Put your paperwork on ice
Life's transitions are easier when essential information can be found
While some professional organizers get their kicks turning cluttered homes into tidy ones, Susan Rose Teshu's greatest satisfaction comes from combining "the practical with the pastoral."
Ms. Teshu, who lives in Cambridge, Mass., assists people in finding peace of mind as they prepare for, or deal with, major personal transitions.
This may involve helping seniors who are moving into assisted-living residences or nursing homes, people coping with divorce or illness, or people who desire to put their life possessions in order so that family members don't struggle to do so in their absence. "Being prepared for change is a gift to you and your loved ones," Teshu says.
One of Teshu's suggestions is to keep information important to one's survivors or heirs in a red pocket folder that's stored in the freezer.
As odd as that sounds, this makes sense for two reasons: Insulated refrigerators provide fire protection, plus they are very accessible.
It's critical that the few people who most need this information know where it is.
This portfolio, says Teshu, is not a detailed accounting of assets, but a compilation of contacts and essential facts.
It should include:
A list of next-of-kin with contact information.
Your Social Security number and, for veterans, military-service and discharge information.
Employment history and benefits information.
A list of all your advisers ( financial, insurance, etc.), with current contact information.
A list of bank and brokerage accounts, financial holdings, insurance policies, and loans.
A list of all property owned, including current value.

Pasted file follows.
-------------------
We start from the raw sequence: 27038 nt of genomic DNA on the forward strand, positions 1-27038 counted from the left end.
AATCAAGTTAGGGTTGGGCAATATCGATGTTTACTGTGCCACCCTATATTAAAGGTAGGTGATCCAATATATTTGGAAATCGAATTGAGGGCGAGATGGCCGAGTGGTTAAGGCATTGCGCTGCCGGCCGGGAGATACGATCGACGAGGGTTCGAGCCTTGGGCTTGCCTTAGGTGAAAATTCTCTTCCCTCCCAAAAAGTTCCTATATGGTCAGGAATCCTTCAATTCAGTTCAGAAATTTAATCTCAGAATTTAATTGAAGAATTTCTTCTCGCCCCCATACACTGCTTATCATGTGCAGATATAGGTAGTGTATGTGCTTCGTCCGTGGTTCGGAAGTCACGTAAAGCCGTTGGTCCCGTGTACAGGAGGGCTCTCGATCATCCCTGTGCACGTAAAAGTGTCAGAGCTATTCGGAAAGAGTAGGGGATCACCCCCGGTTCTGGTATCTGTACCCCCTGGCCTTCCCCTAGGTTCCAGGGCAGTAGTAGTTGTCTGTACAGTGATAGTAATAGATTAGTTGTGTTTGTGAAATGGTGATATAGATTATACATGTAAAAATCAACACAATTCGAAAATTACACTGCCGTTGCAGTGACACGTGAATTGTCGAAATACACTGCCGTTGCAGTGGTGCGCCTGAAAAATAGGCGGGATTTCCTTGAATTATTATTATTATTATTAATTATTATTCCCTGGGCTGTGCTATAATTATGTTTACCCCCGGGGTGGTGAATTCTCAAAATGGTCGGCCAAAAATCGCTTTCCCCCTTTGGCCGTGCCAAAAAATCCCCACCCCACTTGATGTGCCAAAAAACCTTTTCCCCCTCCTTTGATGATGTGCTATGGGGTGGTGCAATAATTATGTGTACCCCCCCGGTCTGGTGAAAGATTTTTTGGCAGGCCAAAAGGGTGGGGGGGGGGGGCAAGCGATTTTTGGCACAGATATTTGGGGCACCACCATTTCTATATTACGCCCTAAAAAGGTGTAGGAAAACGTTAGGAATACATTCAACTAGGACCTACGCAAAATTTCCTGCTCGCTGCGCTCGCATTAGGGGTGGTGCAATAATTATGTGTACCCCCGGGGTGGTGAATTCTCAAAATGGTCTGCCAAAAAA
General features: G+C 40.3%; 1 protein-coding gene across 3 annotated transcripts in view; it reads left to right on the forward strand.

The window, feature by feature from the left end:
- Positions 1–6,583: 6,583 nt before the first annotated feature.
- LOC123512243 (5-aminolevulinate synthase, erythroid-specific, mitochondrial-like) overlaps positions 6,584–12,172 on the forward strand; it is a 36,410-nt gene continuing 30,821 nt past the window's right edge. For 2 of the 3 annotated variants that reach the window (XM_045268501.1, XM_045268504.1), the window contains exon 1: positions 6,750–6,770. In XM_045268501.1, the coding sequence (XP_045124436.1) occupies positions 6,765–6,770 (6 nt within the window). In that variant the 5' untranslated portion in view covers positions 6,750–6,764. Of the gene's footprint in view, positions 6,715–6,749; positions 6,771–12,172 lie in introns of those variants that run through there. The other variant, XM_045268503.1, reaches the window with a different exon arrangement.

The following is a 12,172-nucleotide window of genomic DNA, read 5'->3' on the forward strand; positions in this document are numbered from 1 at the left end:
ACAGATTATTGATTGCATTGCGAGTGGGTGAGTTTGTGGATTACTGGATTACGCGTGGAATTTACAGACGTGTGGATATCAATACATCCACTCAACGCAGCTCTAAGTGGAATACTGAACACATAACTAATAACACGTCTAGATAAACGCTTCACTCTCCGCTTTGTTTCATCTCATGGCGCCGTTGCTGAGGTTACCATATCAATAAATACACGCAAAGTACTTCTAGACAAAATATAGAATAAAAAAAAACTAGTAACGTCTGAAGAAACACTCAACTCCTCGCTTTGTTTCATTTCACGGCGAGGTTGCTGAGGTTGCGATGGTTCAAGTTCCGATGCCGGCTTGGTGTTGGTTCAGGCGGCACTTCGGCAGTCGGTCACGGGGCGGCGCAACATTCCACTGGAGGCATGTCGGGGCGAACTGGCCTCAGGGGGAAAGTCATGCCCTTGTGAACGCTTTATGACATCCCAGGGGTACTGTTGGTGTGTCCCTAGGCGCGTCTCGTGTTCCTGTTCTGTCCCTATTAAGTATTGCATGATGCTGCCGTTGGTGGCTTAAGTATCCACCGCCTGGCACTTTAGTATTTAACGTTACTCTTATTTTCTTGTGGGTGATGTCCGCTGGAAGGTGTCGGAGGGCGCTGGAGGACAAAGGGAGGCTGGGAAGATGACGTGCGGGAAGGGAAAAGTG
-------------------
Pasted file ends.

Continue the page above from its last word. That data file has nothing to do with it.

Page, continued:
A list of people holding your powers of attorney - both financial and medical.
A letter of instruction with your wishes for a memorial or funeral service and information about any arrangements you have already made.
In making presentations, Teshu underlines that she is not an attorney - or an estate or financial planner - and that personal advice in these areas requires professionals.
She is a long-time member of the Ethical Culture Movement, which is dedicated to making lives and the world more humane and ethical.
She has conducted workshops for local societies on end-of-life issues, and done clinical pastoral education at a Boston hospital.
"Although my faith is very different from [that of] lots of patients, I was able to work with them and honor their beliefs," she says.
With few chaplain openings in the healthcare system, she's turned her attention to working with people in their homes and conducting workshops.
It was from a couple of end-of-life episodes in her own family that she came to realize the need for being prepared.
Children are often concerned, Teshu says, that they won't be able to find needed information about their parents, either after they're gone or when needed while their parents are living.
"To gather all your things in one place in order to have a better overview is really helpful to people," she says. "If you are making a list, ask yourself, 'Do I really want to have these 10 different bank accounts, or should I do something that is more coordinated?' "
In making a case for consolidation, Teshu mentions that comedian W.C. Fields was said to have more than 700 bank accounts that were never found after his death.
Organizing this information in advance, she says, puts everyone's mind at ease, plus it can save money by reducing the time an attorney or other professional needs to spend in handling estate matters.
"Sometimes people give a sealed envelope to one of their [adult] children," Teshu says. Others who may receive copies of estate-related information relevant to them, or know its whereabouts, are spouses, attorneys, healthcare proxies, financial professionals, and clergy.
Teshu points out there are estate-organizing portfolios and software on the market. All organization, though, is worthless unless information can be retrieved when needed. This is one of the key organizing principles.
Teshu says she didn't consider herself an organized person before entering the organizing field, and she thinks this helps her in putting herself in the client's place.
Helping someone to get their papers in order can take from two to 10 hours, she says.
"Using a checklist, there's no reason why people couldn't do this on their own," she acknowledges. "There's no need to have somebody working with them. But lots of people say, 'Just having you here lets me work on this.' "